Several Griffith University athletes who had been officially selected for Tokyo 2020 will now hit the books after news the Olympics would be pushed to July 2021 due to the COVID-19 pandemic.
Artistic swimmers Kirsten Kinash (Bachelor of Public Health) and Rachel Presser (Bachelor of Arts) were set to make their Olympic debuts this year.
World Champion cyclist Stephanie Morton OAM (Bachelor of Criminology and Criminal Justice) was also set to ride in her second Olympics, her official selection in March bringing Griffith’s early athlete tally to three.
With the Australian Olympic Committee (AOC) confirming all athletes who had already qualified would remain in the team, a relieved Rachel Presser is now adjusting her schedule in preparation.
“The Olympic cycle has essentially been pushed back a year,” she said.
“I’m still hopeful that we can represent Australia and fulfil our goals. Many of us just are trying to take our minds off sport.”
Rachel said her coaches have put in tentative plans for the year, sending home workouts and using group videoconferencing to alleviate isolation and maintain fitness levels.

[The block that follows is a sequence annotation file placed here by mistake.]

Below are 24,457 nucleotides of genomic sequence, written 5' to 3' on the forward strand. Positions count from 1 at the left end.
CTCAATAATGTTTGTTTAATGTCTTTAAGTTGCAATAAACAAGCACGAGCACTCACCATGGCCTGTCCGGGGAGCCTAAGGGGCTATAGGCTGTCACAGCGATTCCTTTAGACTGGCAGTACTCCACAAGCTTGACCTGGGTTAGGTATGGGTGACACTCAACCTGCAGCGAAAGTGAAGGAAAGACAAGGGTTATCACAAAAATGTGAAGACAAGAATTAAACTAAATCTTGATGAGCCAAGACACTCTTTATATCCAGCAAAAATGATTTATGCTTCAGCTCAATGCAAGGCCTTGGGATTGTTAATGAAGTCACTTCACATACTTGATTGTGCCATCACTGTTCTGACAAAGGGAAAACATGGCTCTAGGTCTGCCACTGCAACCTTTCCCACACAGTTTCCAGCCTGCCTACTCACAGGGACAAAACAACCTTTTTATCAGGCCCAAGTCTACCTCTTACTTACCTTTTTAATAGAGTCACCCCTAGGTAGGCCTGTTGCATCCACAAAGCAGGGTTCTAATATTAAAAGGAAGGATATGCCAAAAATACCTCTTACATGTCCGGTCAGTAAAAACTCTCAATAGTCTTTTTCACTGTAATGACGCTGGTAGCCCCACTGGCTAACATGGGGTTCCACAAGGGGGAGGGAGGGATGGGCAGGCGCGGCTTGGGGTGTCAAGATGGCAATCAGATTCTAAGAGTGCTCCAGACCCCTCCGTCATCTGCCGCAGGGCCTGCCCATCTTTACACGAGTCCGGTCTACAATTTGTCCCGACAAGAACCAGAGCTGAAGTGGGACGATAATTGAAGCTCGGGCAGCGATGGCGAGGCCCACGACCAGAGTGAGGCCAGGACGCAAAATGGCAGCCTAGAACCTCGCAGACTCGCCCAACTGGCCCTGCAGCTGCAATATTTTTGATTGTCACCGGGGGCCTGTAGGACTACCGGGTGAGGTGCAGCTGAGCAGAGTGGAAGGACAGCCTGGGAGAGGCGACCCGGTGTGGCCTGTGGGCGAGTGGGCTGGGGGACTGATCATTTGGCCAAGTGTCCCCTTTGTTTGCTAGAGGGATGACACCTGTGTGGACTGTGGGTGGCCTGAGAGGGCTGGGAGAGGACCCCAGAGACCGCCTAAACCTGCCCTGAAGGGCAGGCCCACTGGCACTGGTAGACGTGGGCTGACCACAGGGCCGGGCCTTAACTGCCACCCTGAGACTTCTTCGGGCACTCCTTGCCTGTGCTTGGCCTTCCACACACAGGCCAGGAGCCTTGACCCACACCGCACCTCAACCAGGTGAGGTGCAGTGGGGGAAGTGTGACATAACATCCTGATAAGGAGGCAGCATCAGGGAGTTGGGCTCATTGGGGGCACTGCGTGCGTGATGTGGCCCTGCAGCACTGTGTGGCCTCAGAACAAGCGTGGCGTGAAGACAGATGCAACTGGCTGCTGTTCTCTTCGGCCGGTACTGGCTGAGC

“Many of us are putting our energies towards work and study,” Rachel said.
“Griffith Sports College have been tremendous, touching base with us to work out our needs.”
Griffith Sports College Manager Naomi McCarthy OAM said course convenors had stepped up to accommodate top level athletes like Rachel, looking to focus on their studies.
“We’ve had 12 athletes join courses in the past week and they’ve received excellent support from Griffith, giving these students a silver lining,” McCarthy said.
As a former Olympian, she understands the disappointment some athletes may be going through.
“Athletes are a determined bunch and they bounce back pretty well,” McCarthy said.
“Some are taking a break, while others want to progress faster through their degrees. My role is to give them options that suit them.”
Griffith Sports College has helped more than 550 student athletes with dedicated assistance to successfully balance the high demands of elite sport and university life.
Recently, support expanded to include reduced costs for physiotherapy and nutrition.